I was digging through my ABATE filing cabinet the other day looking for something and ran across some state magazines from the old days. I had forgotten that back then our state party was called the “Buckeye Bash” instead of the “June Jam” and one of the magazines had a number of photos of that year’s “Bash”. In the spread were snapshots of people like Lee Ryan, Doug Clark, Deik, Whitey, Haskell, Toby, Whiskers and others. Some are still with us, some not. A smile came to my face as I remembered the great times and righteous people that ABATE has brought into my life and I realized that I was still smiling when I closed the cabinet drawer.
“And what’s your name and how old are you sir?”
Now, on the other hand, for reasons that have seemed too complicated to put into words, I’ve noticed that I always get a twinge of sadness whenever I gaze at photos of my sons when they were little boys. I’m sure it’s mostly because when I see them all cute and cuddly, it strikes me how those days are gone and they’ll never be again. I think most parents miss seeing their kids when they were tykes.
Oh, I’m very proud of the fine men they’ve become and what they’ve accomplished. But it’s just kinda weird to think of your 29 and 32 year old sons, now grown men, and remember them bouncing on your knee while you tickled them into a giggling frenzy.
I have an old cassette tape of an interview I made of them when they were 2 and 5. A friend gave it to me a few years ago when he discovered the “goofing around” interview on the back of a recording I made of a guitar lesson for him 27 or so years ago. It was sort of a “Man On The Street” thing that we did spur of the moment and would have been lost to me forever if it wasn’t found accidentally. I took the tape to a place I know that transfers old records and tapes to digital and had them make a copy to CD for me so I can have it forever. Tapes wear out. Every now and then I pull it out and listen to it:
“Jason! I’m five. This is my brother Ben. He’s two. Say hi Ben.” (Giggling laughter from Ben)
“So, tell me; what’s your favorite food Jason?”
“Beans? Not candy?”
“Now that’s more like it. The truth will set you free. What’s your favorite color?”
“Hmmm. What color is my face?”
“Dirty. Who’s your best friend?”
“You are daddy!”
( Note: At this point I usually have to stop listening.)
I then realized that the reason that seeing old ABATE photos and thinking of those past times doesn’t sadden me is because the good times are still with us. No matter how much ABATE “ages” and goes through changes, those past times are still possible with new as well as old friends and other events. We might miss friends who are gone, but that’s an individual thing, not an organizational thing, if ya get what I mean.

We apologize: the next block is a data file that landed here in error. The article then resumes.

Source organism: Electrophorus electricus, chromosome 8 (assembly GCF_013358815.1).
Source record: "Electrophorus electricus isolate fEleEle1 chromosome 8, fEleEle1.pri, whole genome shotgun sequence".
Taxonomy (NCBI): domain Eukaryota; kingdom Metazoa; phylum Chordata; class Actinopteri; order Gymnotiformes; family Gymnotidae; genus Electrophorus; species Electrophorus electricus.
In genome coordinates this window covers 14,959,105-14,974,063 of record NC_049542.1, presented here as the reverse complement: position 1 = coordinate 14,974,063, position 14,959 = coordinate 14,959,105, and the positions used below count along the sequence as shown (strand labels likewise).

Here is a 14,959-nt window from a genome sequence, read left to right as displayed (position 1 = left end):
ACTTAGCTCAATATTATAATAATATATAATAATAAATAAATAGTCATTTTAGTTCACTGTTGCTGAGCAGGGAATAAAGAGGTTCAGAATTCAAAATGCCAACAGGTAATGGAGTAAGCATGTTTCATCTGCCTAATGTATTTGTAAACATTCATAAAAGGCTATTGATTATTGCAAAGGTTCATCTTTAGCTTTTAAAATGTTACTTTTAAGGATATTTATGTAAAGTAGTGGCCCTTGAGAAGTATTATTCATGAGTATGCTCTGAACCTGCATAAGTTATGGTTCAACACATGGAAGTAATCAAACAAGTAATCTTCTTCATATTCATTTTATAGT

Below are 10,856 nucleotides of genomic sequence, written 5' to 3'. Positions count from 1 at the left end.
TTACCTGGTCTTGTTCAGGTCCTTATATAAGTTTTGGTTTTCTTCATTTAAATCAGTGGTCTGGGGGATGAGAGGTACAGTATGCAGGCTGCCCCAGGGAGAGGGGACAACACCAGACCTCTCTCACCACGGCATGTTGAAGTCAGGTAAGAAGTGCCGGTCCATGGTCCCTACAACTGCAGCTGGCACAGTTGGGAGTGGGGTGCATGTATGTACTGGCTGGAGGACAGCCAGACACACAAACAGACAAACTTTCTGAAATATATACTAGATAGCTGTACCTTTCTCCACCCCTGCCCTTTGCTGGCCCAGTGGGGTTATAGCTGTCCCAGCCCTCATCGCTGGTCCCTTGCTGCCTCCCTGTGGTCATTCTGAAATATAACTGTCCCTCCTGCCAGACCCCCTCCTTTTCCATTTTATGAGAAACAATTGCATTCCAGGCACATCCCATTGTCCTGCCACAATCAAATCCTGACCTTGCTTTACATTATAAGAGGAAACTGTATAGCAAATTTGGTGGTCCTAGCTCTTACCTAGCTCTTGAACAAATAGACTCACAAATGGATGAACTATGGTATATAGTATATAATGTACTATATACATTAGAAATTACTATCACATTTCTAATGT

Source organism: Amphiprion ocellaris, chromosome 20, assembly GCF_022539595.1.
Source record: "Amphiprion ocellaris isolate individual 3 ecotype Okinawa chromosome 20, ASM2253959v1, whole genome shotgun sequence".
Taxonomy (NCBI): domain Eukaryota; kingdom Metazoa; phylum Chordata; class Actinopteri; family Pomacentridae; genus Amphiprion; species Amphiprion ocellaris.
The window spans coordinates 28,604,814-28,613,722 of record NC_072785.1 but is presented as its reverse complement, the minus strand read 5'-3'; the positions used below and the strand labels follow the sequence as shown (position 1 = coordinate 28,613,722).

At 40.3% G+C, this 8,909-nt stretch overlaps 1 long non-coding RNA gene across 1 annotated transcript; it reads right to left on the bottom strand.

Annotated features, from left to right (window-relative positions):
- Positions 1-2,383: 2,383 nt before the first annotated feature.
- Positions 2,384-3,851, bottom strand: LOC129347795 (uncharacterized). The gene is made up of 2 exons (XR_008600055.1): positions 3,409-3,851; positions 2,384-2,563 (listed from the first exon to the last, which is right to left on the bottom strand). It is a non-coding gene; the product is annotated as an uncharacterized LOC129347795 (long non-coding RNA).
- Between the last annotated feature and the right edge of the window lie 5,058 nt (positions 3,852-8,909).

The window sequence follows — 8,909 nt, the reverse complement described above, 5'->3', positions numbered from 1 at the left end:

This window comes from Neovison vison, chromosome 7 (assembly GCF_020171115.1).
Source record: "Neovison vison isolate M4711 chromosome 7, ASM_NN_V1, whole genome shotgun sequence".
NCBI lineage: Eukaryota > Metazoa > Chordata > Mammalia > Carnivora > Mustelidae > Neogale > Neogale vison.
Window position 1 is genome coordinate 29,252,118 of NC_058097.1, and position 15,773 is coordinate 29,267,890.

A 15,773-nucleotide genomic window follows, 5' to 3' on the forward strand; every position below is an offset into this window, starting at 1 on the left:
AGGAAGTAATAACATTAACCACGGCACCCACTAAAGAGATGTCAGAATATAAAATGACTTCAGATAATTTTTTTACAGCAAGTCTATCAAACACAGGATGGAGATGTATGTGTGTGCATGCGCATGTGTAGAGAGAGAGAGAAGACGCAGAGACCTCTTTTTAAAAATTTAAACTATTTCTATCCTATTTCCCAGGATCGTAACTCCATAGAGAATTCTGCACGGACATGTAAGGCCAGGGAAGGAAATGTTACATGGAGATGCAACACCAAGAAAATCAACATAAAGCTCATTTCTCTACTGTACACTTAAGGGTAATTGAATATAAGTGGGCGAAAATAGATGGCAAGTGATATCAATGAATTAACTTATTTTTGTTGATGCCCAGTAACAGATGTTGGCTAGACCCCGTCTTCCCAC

It’s been said by more than a few that the reason or reasons one joins this organization should not be for the companionship or the camaraderie, but instead for the serious legal issues we face as well as all the other issues pertaining to motorcyclists. I disagree. It should be for whatever reasons YOU decide to join.
Granted, this is NOT a club. It never has been and never will be. And our legislative issues should be the primary focus of your membership. But who’s to say that once you join you can’t find brother and sisterhood among people who just happen to partake of the same lifestyle and have many of the same interests that you do?
When I look back on the good times with ABATE I remember valuable riding lessons that I’ve learned through being a member. I remember faces and places. I remember runs and events. And I always remember them with a smile.
Speaking of those valuable riding lessons, before I sign off this month I’d like to say that in a few weeks spring will be upon us. Some of you might have already had the scoots out for a putt or two. Every year I try to remind you that winter road treatment usually leaves a fine, slippery ash-like substance on the roads, especially on corners and intersections. Also, pot holes have appeared out of nowhere and things like rail road tracks and man hole covers heave up from the freezing and thawing, making them particularly dangerous for us. Remember: Cars bounce and slide around. Bikes fall over. On top of all that, many car and truck drivers have forgotten to look out for motorcycles over the winter, so watch out for them.
Y’all just keep ‘em up on two wheels and between the ditches. I’ll be yappin’ at ya next month.